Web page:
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20th Annual Report on Sustainable Practices Highlights UC San Diego’s Achievements

Keeling Flasks are named after Charles David Keeling, climate science pioneer at Scripps Institution of Oceanography.
Keeling Flasks are named after Charles David Keeling, climate science pioneer at Scripps Institution of Oceanography. Keeling was the first to confirm the rise of atmospheric carbon dioxide by very precise measurements that produced a data set now known widely as the as the “Keeling Curve.”

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From progress in sustainable operations to sustainability successes in education, research and public service, the 20th Annual Report on Sustainable Practices highlights the achievements of the University of California’s comprehensive sustainability program in 2023. As part of the report, UC San Diego excelled in best-of-class green building practices, made noteworthy progress in conserving energy and water and was recognized for the quality and quantity of our research related to sustainability. 

“At UC San Diego, sustainability is part of our institutional DNA, imparted to us by Roger Revelle, one of the university’s founders and a pioneer of climate change research,” said UC San Diego Chancellor Pradeep K. Khosla. “This report reflects our commitments to build on that legacy to become one of the nation’s most sustainable universities, with achievements in campus operations, research and a new graduation requirement that empowers our students with the knowledge and skills needed to confront the urgent global challenge of climate change.”

UC San Diego invests in innovative and leading sustainable practices for campus operations, which have reduced our emissions and annual energy costs by millions. In the 2023 report, our campus was recognized for meeting ambitious energy and water use goals—an especially strong achievement, given that UC San Diego has also made tremendous progress in meeting the needs of our students with new housing, a new college and many new labs and facilities.

The LEED platinum certified North Torrey Pines Living and Learning Neighborhood features systems that increase indoor air quality while reducing energy use. 
The LEED platinum certified North Torrey Pines Living and Learning Neighborhood features systems that increase indoor air quality while reducing energy use. The residential areas of the neighborhood are designed to use 80% less energy than a typical residence hall.

UC San Diego’s green building program certainly played a role. More than a decade ago, UC San Diego celebrated its first LEED Platinum certified building, the Charles David Keeling apartments at Revelle College. In 2023, both Franklin Antonio Hall and North Torrey Pines Living and Learning Neighborhood were awarded LEED Platinum certification—the highest level of recognition by the US Green Building Council.  In addition, the American Institute of Architects Committee on the Environment awarded North Torrey Pines Living and Learning Neighborhood with its highest honor—the COTE® Top Ten Award—for significant achievements in advancing climate action.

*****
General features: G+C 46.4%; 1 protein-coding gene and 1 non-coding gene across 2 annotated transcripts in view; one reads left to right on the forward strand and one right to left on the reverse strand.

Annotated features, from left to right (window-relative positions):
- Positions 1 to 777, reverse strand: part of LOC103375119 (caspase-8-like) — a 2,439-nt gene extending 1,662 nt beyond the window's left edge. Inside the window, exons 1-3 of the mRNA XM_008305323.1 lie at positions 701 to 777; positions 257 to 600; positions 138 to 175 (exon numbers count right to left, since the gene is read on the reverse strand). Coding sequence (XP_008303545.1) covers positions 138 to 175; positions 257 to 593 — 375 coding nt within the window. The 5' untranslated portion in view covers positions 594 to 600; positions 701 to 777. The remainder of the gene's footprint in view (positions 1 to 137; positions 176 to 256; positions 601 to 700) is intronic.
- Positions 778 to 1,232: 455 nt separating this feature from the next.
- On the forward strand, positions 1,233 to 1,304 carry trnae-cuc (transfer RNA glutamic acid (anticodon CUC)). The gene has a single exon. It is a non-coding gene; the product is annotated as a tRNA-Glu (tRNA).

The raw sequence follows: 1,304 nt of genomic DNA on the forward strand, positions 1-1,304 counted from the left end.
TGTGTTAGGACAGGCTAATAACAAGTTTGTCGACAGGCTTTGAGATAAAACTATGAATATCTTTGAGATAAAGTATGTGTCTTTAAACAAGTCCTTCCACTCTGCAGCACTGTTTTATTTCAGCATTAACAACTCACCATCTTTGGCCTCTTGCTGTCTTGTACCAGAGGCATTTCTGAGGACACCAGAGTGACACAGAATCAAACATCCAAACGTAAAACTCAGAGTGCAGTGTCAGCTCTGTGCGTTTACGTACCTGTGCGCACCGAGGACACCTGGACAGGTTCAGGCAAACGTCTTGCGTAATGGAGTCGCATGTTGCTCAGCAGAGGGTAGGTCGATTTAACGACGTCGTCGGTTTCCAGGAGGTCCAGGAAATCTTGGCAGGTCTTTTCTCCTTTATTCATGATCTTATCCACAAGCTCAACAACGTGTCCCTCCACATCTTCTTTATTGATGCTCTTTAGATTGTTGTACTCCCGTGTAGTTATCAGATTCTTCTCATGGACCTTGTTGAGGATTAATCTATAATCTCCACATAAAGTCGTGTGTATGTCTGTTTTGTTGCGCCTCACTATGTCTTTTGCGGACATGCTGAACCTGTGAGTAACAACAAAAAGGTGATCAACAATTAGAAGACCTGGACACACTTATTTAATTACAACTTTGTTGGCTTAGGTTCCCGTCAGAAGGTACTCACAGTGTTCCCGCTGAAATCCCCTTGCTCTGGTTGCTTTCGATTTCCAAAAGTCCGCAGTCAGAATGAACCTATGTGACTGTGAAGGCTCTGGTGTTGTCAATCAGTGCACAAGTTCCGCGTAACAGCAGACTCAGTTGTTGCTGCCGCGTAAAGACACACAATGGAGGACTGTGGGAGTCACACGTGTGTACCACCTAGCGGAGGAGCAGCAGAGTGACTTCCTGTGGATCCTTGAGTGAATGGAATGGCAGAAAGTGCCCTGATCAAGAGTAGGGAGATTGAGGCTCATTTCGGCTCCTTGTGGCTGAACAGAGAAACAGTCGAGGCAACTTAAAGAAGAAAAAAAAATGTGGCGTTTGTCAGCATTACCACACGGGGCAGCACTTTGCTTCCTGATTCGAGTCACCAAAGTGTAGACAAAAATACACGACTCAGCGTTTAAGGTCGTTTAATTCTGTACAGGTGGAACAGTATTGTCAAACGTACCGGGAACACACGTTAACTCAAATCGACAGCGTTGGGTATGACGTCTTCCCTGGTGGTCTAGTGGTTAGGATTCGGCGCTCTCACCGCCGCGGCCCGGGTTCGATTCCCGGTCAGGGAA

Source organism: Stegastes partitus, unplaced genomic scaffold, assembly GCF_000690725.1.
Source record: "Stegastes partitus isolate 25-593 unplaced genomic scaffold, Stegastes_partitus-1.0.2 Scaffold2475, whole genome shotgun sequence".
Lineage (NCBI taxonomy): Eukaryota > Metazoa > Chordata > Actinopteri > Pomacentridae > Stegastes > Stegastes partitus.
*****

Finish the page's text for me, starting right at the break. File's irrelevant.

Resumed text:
“The six LEED Platinum certified buildings of North Torrey Pines Living and Learning Neighborhood are a beautiful example of how the university makes sustainability a priority,” said UC San Diego Interim Vice Chancellor of Resource Management and Planning Maureen Harrigan. “The residential areas of the neighborhood are designed to use 80% less energy than a typical residence hall and save five million gallons of water each year, helping us achieve our climate action goals.”

Beyond LEED, UC San Diego was recognized for sustainability achievements in key national and global  rankings. UC San Diego Health received the Top 25 Environmental Excellence Award, Practice Greenhealth’s highest honor for hospitals. Our campus achieved a Gold rating in the Association for the Advancement of Sustainability in Higher Education’s (AASHE) Sustainability Tracking, Assessment and Rating System (STARS) and received “top performer” recognition in AASHE’s sustainable campus index for the large percentage and support of our research related to sustainability.

UC San Diego also announced the Jane Teranes Climate Change Education Requirement, a new graduation requirement for incoming first-year students that, in response to the growing demand by undergraduates for climate-related courses and content, expands educational engagement with climate change across a range of disciplines.

UC San Diego students and staff directly contribute to our success in sustainability. The majority of our students and employees (72%) take advantage of alternative commuting methods, reducing emissions, and enjoy innovative sustainable food options on our campus and beyond. Learn more about our commitment to sustainability  on our campus website.

The UC San Diego Blue Line trolley offers faculty, staff and students a safe, reliable and inexpensive alternative to driving, while helping to reduce roadway congestion and ease parking demands.   
The UC San Diego Blue Line trolley offers faculty, staff and students a safe, reliable and inexpensive alternative to driving, while helping to reduce roadway congestion and ease parking demands.   

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